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House candidates in Texas appealing to voters in Spanish

By Molly Hennessy-Fiske, Los Angeles Times –

HOUSTON — One of the most competitive congressional races in the country could be decided in Spanish. Candidates in Texas’ heavily Latino U.S. House District 23, which stretches from San Antonio to El Paso, will debate Tuesday entirely in a language other than English, a first for a congressional race in the state.

The Spanish-only debate between incumbent Rep. Francisco “Quico” Canseco, a tea party Republican, and his Democratic challenger, state Rep. Pete Gallego, highlights the growing influence of Latino voters in Texas — and U.S. — politics.

The district, which covers about two-thirds of the state’s border area, would be a key win for Democrats, who are trying to pick up enough seats to gain control of the House. Most pollsters consider the race a tossup, with some giving the Republican incumbent a slight advantage.

The district is 66 percent Latino, with 53 percent of people speaking a language other than English at home, according to the most recent census. Such residents, who include many swing voters, are a key audience not just in Texas but nationally.

“We continue to wait for the mythical Hispanic voting bloc to show its muscle. They haven’t yet, but it’s only a matter of time. We’ve already become a majority minority state,” said David Crockett, a professor of political science at Trinity University in San Antonio.

Many Latinos in that increasingly powerful but fractured voting bloc are expected to tune in to the debate.

“There are so many bilingual folks who, even if they’re English-dominant, get their news from (the Spanish-language television network) Univision. It just seemed like a really good mechanism to reach them,” said Bob Jackson, state director for AARP Texas, one of the debate sponsors. “It’s sort of a reflection of the changing culture of the state and the nation.”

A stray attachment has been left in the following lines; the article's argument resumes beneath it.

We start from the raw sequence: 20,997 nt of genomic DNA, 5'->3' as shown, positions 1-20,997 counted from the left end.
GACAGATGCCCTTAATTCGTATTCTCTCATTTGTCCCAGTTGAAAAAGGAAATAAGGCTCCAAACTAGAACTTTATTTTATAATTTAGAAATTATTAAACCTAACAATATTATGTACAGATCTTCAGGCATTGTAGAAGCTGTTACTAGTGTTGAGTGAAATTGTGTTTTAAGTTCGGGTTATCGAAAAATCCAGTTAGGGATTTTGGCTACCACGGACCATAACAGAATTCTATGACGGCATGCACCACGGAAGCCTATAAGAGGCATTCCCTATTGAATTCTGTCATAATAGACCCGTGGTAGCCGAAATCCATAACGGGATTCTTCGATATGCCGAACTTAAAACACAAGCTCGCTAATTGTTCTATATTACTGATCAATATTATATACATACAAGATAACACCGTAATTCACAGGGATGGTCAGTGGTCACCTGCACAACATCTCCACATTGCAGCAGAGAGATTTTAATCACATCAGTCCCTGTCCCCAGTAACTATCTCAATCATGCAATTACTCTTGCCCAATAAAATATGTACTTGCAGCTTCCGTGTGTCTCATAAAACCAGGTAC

Given the number of Latinos in Texas — 9.4 million, or about 38 percent of the state’s population as of the last census — it may seem odd that Texas is only now seeing its first Spanish debate in a high-profile race. But the lingual landscape in Texas is complicated.

A few months ago, a Univision reporter suggested a similar Spanish-language debate between Republican Senate candidates locked in a tight runoff race: Lt. Gov. David Dewhurst and former Texas Solicitor General Ted Cruz, another tea party favorite.

But Cruz, 41, the son of a Cuban immigrant and a champion college debater, does not speak Spanish. Rather, he told reporters, he grew up speaking a hybrid “Spanglish.”

Dewhurst, on the other hand, 67 and a white oil man, is a fluent Spanish speaker. Having trained with the CIA in Bolivia in the 1970s, he was more than willing to debate Cruz in Spanish, although he had refused previous debates in English. Cruz declined.

San Antonio Mayor Julian Castro, 38, peppered his speech at the Democratic National Convention earlier this month with Spanish phrases, but has admitted he’s not fluent. Like Cruz, who spoke at the Republican National Convention, Castro was raised speaking English and won’t be debating in Spanish any time soon.

Experts say the Univision debate Tuesday is a product of unusual demographics: Two candidates who are both not only Latino but bilingual Mexican-Americans raised speaking Spanish.

The debate will be moderated by KWEX Univision 41 anchor Arantxa Loizaga, with questions posed by a panel of reporters from the station, the San Antonio Express-News and Texas Public Radio. Simultaneous English translations will be available for spectators at the time, but not the following Saturday morning when the debate is broadcast on KWEX and sister stations across the district, Univision staff said.

For Gallego, 50, a lawyer and native of the small town of Alpine in West Texas, Tuesday’s debate is a chance to raise his profile in the sprawling district, among the largest in the country.

For Canseco, 63, a businessman from Laredo, the debate provides a platform to woo socially conservative Democrats and independents — among them, Catholics, evangelicals and small-business owners.

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